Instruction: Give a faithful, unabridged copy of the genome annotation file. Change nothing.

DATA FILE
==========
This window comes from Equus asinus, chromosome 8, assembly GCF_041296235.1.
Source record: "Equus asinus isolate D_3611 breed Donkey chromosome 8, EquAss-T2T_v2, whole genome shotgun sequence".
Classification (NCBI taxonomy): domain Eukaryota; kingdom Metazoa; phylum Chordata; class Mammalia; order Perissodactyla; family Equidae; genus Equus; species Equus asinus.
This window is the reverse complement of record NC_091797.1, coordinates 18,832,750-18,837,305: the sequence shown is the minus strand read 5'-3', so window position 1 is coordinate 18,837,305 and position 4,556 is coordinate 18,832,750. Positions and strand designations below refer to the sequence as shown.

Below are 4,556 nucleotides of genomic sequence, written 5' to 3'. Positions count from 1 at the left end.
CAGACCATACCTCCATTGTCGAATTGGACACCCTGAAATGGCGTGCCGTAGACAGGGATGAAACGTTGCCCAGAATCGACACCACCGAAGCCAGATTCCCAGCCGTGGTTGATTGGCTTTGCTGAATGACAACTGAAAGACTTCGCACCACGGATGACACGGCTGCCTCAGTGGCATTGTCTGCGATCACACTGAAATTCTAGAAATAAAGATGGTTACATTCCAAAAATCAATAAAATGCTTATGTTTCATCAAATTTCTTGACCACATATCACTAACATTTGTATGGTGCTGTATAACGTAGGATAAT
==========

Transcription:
This window comes from Equus asinus, chromosome 8, assembly GCF_041296235.1.
Source record: "Equus asinus isolate D_3611 breed Donkey chromosome 8, EquAss-T2T_v2, whole genome shotgun sequence".
Classification (NCBI taxonomy): domain Eukaryota; kingdom Metazoa; phylum Chordata; class Mammalia; order Perissodactyla; family Equidae; genus Equus; species Equus asinus.
This window is the reverse complement of record NC_091797.1, coordinates 18,832,750-18,837,305: the sequence shown is the minus strand read 5'-3', so window position 1 is coordinate 18,837,305 and position 4,556 is coordinate 18,832,750. Positions and strand designations below refer to the sequence as shown.

Below are 4,556 nucleotides of genomic sequence, written 5' to 3'. Positions count from 1 at the left end.
CAGACCATACCTCCATTGTCGAATTGGACACCCTGAAATGGCGTGCCGTAGACAGGGATGAAACGTTGCCCAGAATCGACACCACCGAAGCCAGATTCCCAGCCGTGGTTGATTGGCTTTGCTGAATGACAACTGAAAGACTTCGCACCACGGATGACACGGCTGCCTCAGTGGCATTGTCTGCGATCACACTGAAATTCTAGAAATAAAGATGGTTACATTCCAAAAATCAATAAAATGCTTATGTTTCATCAAATTTCTTGACCACATATCACTAACATTTGTATGGTGCTGTATAACGTAGGATAAT